As a free agent, Babangida underwent a successful trial at Chinese side Tianjin Teda in the summer of 2003.[27] The move, however, was put off due to the outbreak of SARS in China,[28] and Babangida signed with the second-tier side Changchun Yatai shortly after.[19] His four goals in the second part of the season helped his team to the Jia B title and earned him a recall to the national team for their preparations for the 2004 African Cup of Nations.[29] Babangida scored four more goals for Yatai the following season before retiring in 2004.[30]

International career[edit]

Babangida received his first call-up to the senior Nigeria national team for a pre-World Cup friendly against Romania in 1994. He then played in a friendly against Georgia, but did not make the final squad for 1994 World Cup.[2]

Babangida's international chances were partly limited due to the fact that he often found himself behind Finidi George in the pecking order.[2] He played an important role in his team's Olympic triumph in Atlanta in 1996,[31] as Nigeria overcame tough resistance from Brazil and Argentina, packed with the likes of Dida, Roberto Carlos, Bebeto, Ronaldo, Rivaldo, Hernan Crespo, Claudio López, Ariel Ortega and Diego Simeone among others.[32][33][34] Babangida took part in Nigeria's 1998 World Cup campaign, playing a total of 120 minutes as he started one game and came on as a sub in the other three. He scored his team's only goal in the second-round defeat to Denmark.[35] In January 2001, Babangida appeared in an exhibition game at the Yokohama International Stadium (known as the Nissan Stadium nowadays), playing for FIFA XI in a game against the unified team of Japan and South Korea.[36]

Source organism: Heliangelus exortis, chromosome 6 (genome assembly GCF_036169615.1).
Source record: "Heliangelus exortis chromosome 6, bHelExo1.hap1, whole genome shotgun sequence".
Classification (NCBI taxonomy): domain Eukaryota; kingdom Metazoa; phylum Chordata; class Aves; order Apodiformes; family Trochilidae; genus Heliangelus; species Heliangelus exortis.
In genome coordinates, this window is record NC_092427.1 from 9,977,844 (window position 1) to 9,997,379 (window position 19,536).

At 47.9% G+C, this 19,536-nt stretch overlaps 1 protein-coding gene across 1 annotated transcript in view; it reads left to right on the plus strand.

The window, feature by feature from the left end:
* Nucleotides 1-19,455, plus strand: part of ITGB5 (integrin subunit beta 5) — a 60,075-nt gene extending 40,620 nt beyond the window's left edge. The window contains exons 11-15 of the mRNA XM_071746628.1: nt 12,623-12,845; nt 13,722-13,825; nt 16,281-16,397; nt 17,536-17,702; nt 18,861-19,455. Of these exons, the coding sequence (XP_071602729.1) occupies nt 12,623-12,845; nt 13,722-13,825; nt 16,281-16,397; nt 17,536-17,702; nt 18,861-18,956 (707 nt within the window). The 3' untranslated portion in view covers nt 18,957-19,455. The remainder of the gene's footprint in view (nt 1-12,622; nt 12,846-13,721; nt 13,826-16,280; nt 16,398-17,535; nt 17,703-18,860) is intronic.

Babangida only made his African Nations Cup debut in 2000 as Nigeria withdrew from the 1996 edition in South Africa due to political reasons and missed out on 1998 African Cup of Nations through disqualification.[37][38] Babangida scored two spectacular goals against South Africa to put Nigeria through to the final against Cameroon, where they drew 2–2, before being narrowly defeated 3–4 on penalties.[39][40] He appeared in all of his team's five games, starting two.[38]

He then featured in Nigeria's run to the 2002 World Cup finals, scoring two important first-half goals against Ghana on the final day of the 2002 World Cup qualification, helping Nigeria seal the final African region World Cup berth.[41] Babangida played in all of his team's games at the 2002 Nations Cup, but was dropped ahead of the World Cup, alongside several other experienced players like Sunday Oliseh and Finidi George.[42] He was recalled to the national team for the pre-Nations Cup training camp in Faro, Portugal in 2004, but did not make the final squad, making the 2002 Cup of Nations his last major international tournament.[43]

Career statistics[edit]

[10]

Club performance League
Season Club League Apps Goals
Netherlands League
1991–92 VVV-Venlo Eredivisie 6 3
1992–93 Eerste Divisie 28 16
1993–94 Roda Eredivisie 29 11
1994–95 20 5
1995–96 29 10
1996–97 Ajax Eredivisie 25 4
1997–98 26 13
1998–99 18 2
1999–2000 8 1
Turkey League
2000–01 Gençlerbirliği Turkish First Football League 12 2
Netherlands League
2001–02 Vitesse Eredivisie 14 1
Saudi Arabia League
2002–03 Al-Ittihad Premier League 5 0
China PR League
2003 Changchun Yatai Jia-B League 9 4
2004 League One 20 4
Country Netherlands 203 66
Turkey 12 2
Saudi Arabia 5 0
China PR 29 8
Total 249 76

National team statistics[edit]

[10]

Nigeria national team
Year Apps Goals
1994 2 0
1995 0 0
1996 0 0
1997 2 0
1998 7 1
1999 3 0
2000 10 2
2001 7 2
2002 5 0
Total 36 5

International goals[edit]

Scores and results list Nigeria's goal tally first.
# Date Venue Opponent Score Result Competition